The importance of pregnancy planning in lupus pregnancies.
OBJECTIVE: In seeking new approaches to improve lupus pregnancy outcomes, we study the association between pregnancy planning, behaviors recommended by American College of Rheumatology's Reproductive Health Guideline 2020, and pregnancy and infant outcomes. METHODS: Lupus pregnancies in a prospective registry (1/1/2018 to 4/1/2020) were classified as planned or not-planned using the patient-reported London Measure of Unplanned Pregnancy. These groups were compared for demographics, pre-pregnancy disease activity, pregnancy planning behaviors, and delivery outcomes. RESULTS: Among 43 women with 43 singleton pregnancies the average age was 29.4 years and 42% were Black. Overall, 60% were planned pregnancies and 40% were not-planned (16 ambivalent, 1 unplanned). Women with not-planned pregnancies had lower age, income, and education, and more required Medicaid. Women with not-planned pregnancies were more likely to conceive when lupus activity was higher (p = 0.001), less likely to receive pre-pregnancy counseling with a rheumatologist (p = 0.02), and less likely to continue pregnancy-compatible medications (p = 0.03). Severe PROMISSE adverse pregnancy outcomes (APOs) and severe neonatal outcomes were higher among women with not-planned than planned pregnancies (43% vs 0% p = 0.003; 70% vs 30% p = 0.06). CONCLUSION: This study identifies pregnancy intention as a potentially modifiable risk factor for poor outcomes in women with lupus. It highlights a unique population of women with lupus at high risk for pregnancy and infant complications: those ambivalent about pregnancy. These women may not be effectively engaging in health behaviors that prevent pregnancy nor those that will prepare for a safe pregnancy. With effective pregnancy planning and contraception guidance, we may decrease their risk for maternal-fetal morbidity and mortality.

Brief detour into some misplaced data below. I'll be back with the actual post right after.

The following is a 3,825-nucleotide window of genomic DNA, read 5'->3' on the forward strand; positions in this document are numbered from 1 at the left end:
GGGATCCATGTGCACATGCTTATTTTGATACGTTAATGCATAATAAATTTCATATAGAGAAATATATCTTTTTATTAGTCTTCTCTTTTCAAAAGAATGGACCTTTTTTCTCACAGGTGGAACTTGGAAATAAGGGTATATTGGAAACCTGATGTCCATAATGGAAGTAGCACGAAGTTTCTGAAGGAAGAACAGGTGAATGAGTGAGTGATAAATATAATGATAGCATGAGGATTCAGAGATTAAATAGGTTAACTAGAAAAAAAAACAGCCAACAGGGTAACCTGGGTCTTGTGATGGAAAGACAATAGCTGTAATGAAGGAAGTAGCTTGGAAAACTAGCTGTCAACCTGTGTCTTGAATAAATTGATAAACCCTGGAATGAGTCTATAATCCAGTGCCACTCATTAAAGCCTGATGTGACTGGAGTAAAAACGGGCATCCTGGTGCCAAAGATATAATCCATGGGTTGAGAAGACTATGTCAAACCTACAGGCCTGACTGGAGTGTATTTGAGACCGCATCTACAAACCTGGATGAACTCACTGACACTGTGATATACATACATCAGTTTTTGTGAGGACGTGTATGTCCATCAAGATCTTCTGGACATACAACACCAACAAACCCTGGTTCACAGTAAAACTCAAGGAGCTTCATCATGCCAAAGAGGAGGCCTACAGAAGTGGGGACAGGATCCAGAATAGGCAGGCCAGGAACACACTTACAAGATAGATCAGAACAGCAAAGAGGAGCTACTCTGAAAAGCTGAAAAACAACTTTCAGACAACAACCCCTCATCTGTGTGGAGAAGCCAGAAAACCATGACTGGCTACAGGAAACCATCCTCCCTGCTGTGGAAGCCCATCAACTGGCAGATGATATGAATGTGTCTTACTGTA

Rajendran, A; Eudy, AM; Balevic, SJ; Clowse, MEB
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